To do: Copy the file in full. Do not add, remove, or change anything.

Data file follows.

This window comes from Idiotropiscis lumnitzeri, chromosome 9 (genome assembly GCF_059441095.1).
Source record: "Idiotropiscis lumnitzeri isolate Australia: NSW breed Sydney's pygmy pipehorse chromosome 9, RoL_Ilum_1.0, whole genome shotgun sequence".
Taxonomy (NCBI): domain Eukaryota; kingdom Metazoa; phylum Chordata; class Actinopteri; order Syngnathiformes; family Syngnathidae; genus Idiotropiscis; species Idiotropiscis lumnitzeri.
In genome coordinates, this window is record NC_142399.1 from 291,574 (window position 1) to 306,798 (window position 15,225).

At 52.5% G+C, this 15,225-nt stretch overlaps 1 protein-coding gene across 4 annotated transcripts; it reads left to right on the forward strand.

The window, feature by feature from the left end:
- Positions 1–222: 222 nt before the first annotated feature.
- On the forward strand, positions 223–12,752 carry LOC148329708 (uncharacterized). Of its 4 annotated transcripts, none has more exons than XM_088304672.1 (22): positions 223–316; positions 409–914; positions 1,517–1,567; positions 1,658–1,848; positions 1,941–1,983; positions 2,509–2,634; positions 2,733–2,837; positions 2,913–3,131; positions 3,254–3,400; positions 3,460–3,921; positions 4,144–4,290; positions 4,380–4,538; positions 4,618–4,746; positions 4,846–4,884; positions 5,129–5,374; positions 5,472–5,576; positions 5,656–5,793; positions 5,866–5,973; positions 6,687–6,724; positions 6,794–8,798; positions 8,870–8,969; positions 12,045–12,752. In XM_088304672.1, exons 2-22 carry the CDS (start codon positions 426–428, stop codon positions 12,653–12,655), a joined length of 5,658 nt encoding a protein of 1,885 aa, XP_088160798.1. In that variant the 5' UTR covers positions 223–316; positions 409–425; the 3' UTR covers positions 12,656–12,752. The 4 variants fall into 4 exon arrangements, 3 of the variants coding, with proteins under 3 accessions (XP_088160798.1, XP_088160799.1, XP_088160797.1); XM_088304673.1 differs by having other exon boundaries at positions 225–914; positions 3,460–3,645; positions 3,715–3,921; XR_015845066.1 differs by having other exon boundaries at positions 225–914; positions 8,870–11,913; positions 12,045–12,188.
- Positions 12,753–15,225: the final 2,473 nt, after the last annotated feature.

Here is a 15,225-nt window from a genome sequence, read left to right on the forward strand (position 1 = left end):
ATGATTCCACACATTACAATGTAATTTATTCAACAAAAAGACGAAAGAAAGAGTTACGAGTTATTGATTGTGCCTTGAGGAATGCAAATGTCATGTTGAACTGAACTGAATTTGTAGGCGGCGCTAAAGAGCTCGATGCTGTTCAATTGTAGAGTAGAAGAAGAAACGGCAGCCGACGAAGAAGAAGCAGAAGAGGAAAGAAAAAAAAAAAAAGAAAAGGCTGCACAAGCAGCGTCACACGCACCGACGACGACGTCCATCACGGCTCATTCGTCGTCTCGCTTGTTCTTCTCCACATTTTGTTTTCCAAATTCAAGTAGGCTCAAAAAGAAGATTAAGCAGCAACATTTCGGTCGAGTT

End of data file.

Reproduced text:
This window comes from Idiotropiscis lumnitzeri, chromosome 9 (genome assembly GCF_059441095.1).
Source record: "Idiotropiscis lumnitzeri isolate Australia: NSW breed Sydney's pygmy pipehorse chromosome 9, RoL_Ilum_1.0, whole genome shotgun sequence".
Taxonomy (NCBI): domain Eukaryota; kingdom Metazoa; phylum Chordata; class Actinopteri; order Syngnathiformes; family Syngnathidae; genus Idiotropiscis; species Idiotropiscis lumnitzeri.
In genome coordinates, this window is record NC_142399.1 from 291,574 (window position 1) to 306,798 (window position 15,225).

At 52.5% G+C, this 15,225-nt stretch overlaps 1 protein-coding gene across 4 annotated transcripts; it reads left to right on the forward strand.

The window, feature by feature from the left end:
- Positions 1–222: 222 nt before the first annotated feature.
- On the forward strand, positions 223–12,752 carry LOC148329708 (uncharacterized). Of its 4 annotated transcripts, none has more exons than XM_088304672.1 (22): positions 223–316; positions 409–914; positions 1,517–1,567; positions 1,658–1,848; positions 1,941–1,983; positions 2,509–2,634; positions 2,733–2,837; positions 2,913–3,131; positions 3,254–3,400; positions 3,460–3,921; positions 4,144–4,290; positions 4,380–4,538; positions 4,618–4,746; positions 4,846–4,884; positions 5,129–5,374; positions 5,472–5,576; positions 5,656–5,793; positions 5,866–5,973; positions 6,687–6,724; positions 6,794–8,798; positions 8,870–8,969; positions 12,045–12,752. In XM_088304672.1, exons 2-22 carry the CDS (start codon positions 426–428, stop codon positions 12,653–12,655), a joined length of 5,658 nt encoding a protein of 1,885 aa, XP_088160798.1. In that variant the 5' UTR covers positions 223–316; positions 409–425; the 3' UTR covers positions 12,656–12,752. The 4 variants fall into 4 exon arrangements, 3 of the variants coding, with proteins under 3 accessions (XP_088160798.1, XP_088160799.1, XP_088160797.1); XM_088304673.1 differs by having other exon boundaries at positions 225–914; positions 3,460–3,645; positions 3,715–3,921; XR_015845066.1 differs by having other exon boundaries at positions 225–914; positions 8,870–11,913; positions 12,045–12,188.
- Positions 12,753–15,225: the final 2,473 nt, after the last annotated feature.

Here is a 15,225-nt window from a genome sequence, read left to right on the forward strand (position 1 = left end):
ATGATTCCACACATTACAATGTAATTTATTCAACAAAAAGACGAAAGAAAGAGTTACGAGTTATTGATTGTGCCTTGAGGAATGCAAATGTCATGTTGAACTGAACTGAATTTGTAGGCGGCGCTAAAGAGCTCGATGCTGTTCAATTGTAGAGTAGAAGAAGAAACGGCAGCCGACGAAGAAGAAGCAGAAGAGGAAAGAAAAAAAAAAAAAGAAAAGGCTGCACAAGCAGCGTCACACGCACCGACGACGACGTCCATCACGGCTCATTCGTCGTCTCGCTTGTTCTTCTCCACATTTTGTTTTCCAAATTCAAGTAGGCTCAAAAAGAAGATTAAGCAGCAACATTTCGGTCGAGTT